Chimeric antigen receptor T (CAR-T) cells are effective serial killers with a faster off-rate from dying tumor cells than CAR-T cells binding target cells through their T cell receptor (TCR). Here we explored the functional consequences of CAR-mediated signaling using a dual-specific CAR-T cell, where the same cell was triggered via TCR (tcrCTL) or CAR (carCTL). The carCTL immune synapse lacked distinct LFA-1 adhesion rings and was less reliant on LFA to form stable conjugates with target cells. carCTL receptors associated with the synapse were found to be disrupted and formed a convoluted multifocal pattern of Lck microclusters. Both proximal and distal receptor signaling pathways were induced more rapidly and subsequently decreased more rapidly in carCTL than in tcrCTL. The functional consequence of this rapid signaling in carCTL cells included faster lytic granule recruitment to the immune synapse, correlating with faster detachment of the CTL from the target cell. This study provides a mechanism for how CAR-T cells can debulk large tumor burden quickly and may contribute to further refinement of CAR design for enhancing the quality of signaling and programming of the T cell. Copyright © 2018 the Author(s). Published by PNAS.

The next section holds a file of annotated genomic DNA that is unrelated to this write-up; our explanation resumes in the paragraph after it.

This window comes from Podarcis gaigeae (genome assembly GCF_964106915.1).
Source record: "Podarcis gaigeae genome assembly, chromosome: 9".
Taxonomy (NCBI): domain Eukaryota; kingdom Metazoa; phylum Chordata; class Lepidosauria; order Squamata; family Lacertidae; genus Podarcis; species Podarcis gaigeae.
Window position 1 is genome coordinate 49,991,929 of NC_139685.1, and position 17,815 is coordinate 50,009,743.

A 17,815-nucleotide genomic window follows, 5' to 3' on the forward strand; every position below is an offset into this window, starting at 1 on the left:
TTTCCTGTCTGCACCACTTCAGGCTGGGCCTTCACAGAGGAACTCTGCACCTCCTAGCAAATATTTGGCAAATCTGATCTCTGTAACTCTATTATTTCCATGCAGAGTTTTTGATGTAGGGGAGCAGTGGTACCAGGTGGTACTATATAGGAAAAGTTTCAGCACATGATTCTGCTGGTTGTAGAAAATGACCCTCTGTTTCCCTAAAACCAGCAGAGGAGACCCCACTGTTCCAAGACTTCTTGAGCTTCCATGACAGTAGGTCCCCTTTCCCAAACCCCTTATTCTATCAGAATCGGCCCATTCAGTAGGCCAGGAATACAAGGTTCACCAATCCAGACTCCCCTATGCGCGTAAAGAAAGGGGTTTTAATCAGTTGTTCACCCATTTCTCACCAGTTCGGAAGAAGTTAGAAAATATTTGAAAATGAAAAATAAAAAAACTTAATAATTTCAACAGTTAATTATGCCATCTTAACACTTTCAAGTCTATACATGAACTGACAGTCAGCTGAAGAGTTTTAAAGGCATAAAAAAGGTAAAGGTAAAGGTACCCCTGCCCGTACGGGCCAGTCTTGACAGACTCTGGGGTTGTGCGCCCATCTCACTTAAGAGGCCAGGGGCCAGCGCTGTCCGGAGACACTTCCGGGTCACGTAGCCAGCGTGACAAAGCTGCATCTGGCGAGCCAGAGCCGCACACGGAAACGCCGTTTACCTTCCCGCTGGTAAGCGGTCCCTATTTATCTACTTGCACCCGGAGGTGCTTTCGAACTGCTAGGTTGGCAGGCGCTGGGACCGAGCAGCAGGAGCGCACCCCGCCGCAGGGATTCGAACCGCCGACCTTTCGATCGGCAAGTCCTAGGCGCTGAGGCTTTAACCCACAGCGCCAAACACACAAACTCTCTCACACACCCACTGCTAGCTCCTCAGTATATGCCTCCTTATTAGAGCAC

13. Solitary expression of CD7 among T-cell antigens in acute myeloid leukemia: identification of a group of patients with similar T-cell receptor beta and delta rearrangements and course of disease suggestive of poor prognosis

    DEFF Research Database (Denmark)

    Jensen, A W; Hokland, M; Jørgensen, H

    1991-01-01

    rearrangements in Ig- or T-cell receptor (TCR) genes, such genetic alterations were demonstrated in four of five patients for the TCR delta gene and in all patients for the TCR beta gene. Interestingly, DNA fragments of similar size were demonstrated in three of five patients for both the beta and delta genes...

  14. Phenotypical and functional characterization of double-negative (CD4-CD8-) alpha beta T-cell receptor positive cells from an immunodeficient patient

    DEFF Research Database (Denmark)

    Illum, N; Ralfkiaer, E; Pallesen, G

    1991-01-01

    We have characterized CD4-CD8- double-negative (DN) alpha beta TCR+ T cells from a patient with immunodeficiency, lymphocytosis, lymphadenopathy, and hepatosplenomegaly. The majority of peripheral blood lymphocytes were DN alpha beta TCR+ T cells as evaluated by FACS and biochemical analysis...... (MoAbs) indicated a polyclonal T-cell expansion. Thymic biopsy showed normal histology, whereas lymph node biopsy samples showed altered histological and immunohistological patterns with markedly expanded paracortical areas containing the DN T cells of the same phenotype as found in peripheral blood T...

  15. Thermodynamics of T cell receptor – peptide/MHC interactions: progress and opportunities